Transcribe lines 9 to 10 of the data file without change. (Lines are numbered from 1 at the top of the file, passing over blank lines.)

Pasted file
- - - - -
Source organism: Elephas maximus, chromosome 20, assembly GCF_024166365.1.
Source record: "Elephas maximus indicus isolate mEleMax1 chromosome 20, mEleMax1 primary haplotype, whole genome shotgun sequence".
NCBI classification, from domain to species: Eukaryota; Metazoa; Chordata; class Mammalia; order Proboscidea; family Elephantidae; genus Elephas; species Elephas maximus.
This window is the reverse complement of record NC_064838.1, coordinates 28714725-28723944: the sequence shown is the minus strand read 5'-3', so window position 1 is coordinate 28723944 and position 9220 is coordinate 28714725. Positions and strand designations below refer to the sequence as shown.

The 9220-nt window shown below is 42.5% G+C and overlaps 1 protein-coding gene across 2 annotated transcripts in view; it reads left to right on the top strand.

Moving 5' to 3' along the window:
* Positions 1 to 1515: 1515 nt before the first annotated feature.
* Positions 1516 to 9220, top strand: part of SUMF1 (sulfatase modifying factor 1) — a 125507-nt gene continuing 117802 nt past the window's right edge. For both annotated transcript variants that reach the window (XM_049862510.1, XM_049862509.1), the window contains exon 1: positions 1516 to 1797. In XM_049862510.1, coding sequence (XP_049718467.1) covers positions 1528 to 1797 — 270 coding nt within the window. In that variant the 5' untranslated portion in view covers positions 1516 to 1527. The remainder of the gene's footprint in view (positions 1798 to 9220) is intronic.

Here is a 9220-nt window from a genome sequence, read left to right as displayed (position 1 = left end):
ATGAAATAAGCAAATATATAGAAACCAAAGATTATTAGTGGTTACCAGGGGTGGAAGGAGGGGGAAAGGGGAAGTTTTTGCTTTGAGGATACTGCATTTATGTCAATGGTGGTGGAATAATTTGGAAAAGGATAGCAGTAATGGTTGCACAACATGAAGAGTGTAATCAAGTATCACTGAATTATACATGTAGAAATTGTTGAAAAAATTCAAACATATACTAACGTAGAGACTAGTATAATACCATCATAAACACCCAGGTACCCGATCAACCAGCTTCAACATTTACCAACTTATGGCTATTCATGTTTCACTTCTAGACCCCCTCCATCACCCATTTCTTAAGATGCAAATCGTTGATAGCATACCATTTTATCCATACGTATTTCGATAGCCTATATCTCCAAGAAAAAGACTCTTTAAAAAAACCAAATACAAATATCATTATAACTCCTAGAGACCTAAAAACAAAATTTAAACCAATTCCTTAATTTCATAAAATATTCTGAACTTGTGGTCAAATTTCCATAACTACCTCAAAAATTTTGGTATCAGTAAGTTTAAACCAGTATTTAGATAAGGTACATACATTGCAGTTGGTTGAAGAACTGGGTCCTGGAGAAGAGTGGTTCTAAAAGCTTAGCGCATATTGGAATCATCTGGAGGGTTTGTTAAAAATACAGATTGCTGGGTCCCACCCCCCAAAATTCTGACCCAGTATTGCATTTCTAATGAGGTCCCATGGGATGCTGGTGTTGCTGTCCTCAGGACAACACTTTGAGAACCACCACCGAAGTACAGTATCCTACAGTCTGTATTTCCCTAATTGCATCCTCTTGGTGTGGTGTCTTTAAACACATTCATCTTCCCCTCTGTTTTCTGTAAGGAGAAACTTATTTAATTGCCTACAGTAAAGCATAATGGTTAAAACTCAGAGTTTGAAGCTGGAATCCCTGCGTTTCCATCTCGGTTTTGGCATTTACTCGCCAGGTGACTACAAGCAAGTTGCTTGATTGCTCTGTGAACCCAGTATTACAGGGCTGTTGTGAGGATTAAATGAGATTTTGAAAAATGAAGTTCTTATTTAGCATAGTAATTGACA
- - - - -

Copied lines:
Here is a 9220-nt window from a genome sequence, read left to right as displayed (position 1 = left end):
ATGAAATAAGCAAATATATAGAAACCAAAGATTATTAGTGGTTACCAGGGGTGGAAGGAGGGGGAAAGGGGAAGTTTTTGCTTTGAGGATACTGCATTTATGTCAATGGTGGTGGAATAATTTGGAAAAGGATAGCAGTAATGGTTGCACAACATGAAGAGTGTAATCAAGTATCACTGAATTATACATGTAGAAATTGTTGAAAAAATTCAAACATATACTAACGTAGAGACTAGTATAATACCATCATAAACACCCAGGTACCCGATCAACCAGCTTCAACATTTACCAACTTATGGCTATTCATGTTTCACTTCTAGACCCCCTCCATCACCCATTTCTTAAGATGCAAATCGTTGATAGCATACCATTTTATCCATACGTATTTCGATAGCCTATATCTCCAAGAAAAAGACTCTTTAAAAAAACCAAATACAAATATCATTATAACTCCTAGAGACCTAAAAACAAAATTTAAACCAATTCCTTAATTTCATAAAATATTCTGAACTTGTGGTCAAATTTCCATAACTACCTCAAAAATTTTGGTATCAGTAAGTTTAAACCAGTATTTAGATAAGGTACATACATTGCAGTTGGTTGAAGAACTGGGTCCTGGAGAAGAGTGGTTCTAAAAGCTTAGCGCATATTGGAATCATCTGGAGGGTTTGTTAAAAATACAGATTGCTGGGTCCCACCCCCCAAAATTCTGACCCAGTATTGCATTTCTAATGAGGTCCCATGGGATGCTGGTGTTGCTGTCCTCAGGACAACACTTTGAGAACCACCACCGAAGTACAGTATCCTACAGTCTGTATTTCCCTAATTGCATCCTCTTGGTGTGGTGTCTTTAAACACATTCATCTTCCCCTCTGTTTTCTGTAAGGAGAAACTTATTTAATTGCCTACAGTAAAGCATAATGGTTAAAACTCAGAGTTTGAAGCTGGAATCCCTGCGTTTCCATCTCGGTTTTGGCATTTACTCGCCAGGTGACTACAAGCAAGTTGCTTGATTGCTCTGTGAACCCAGTATTACAGGGCTGTTGTGAGGATTAAATGAGATTTTGAAAAATGAAGTTCTTATTTAGCATAGTAATTGACA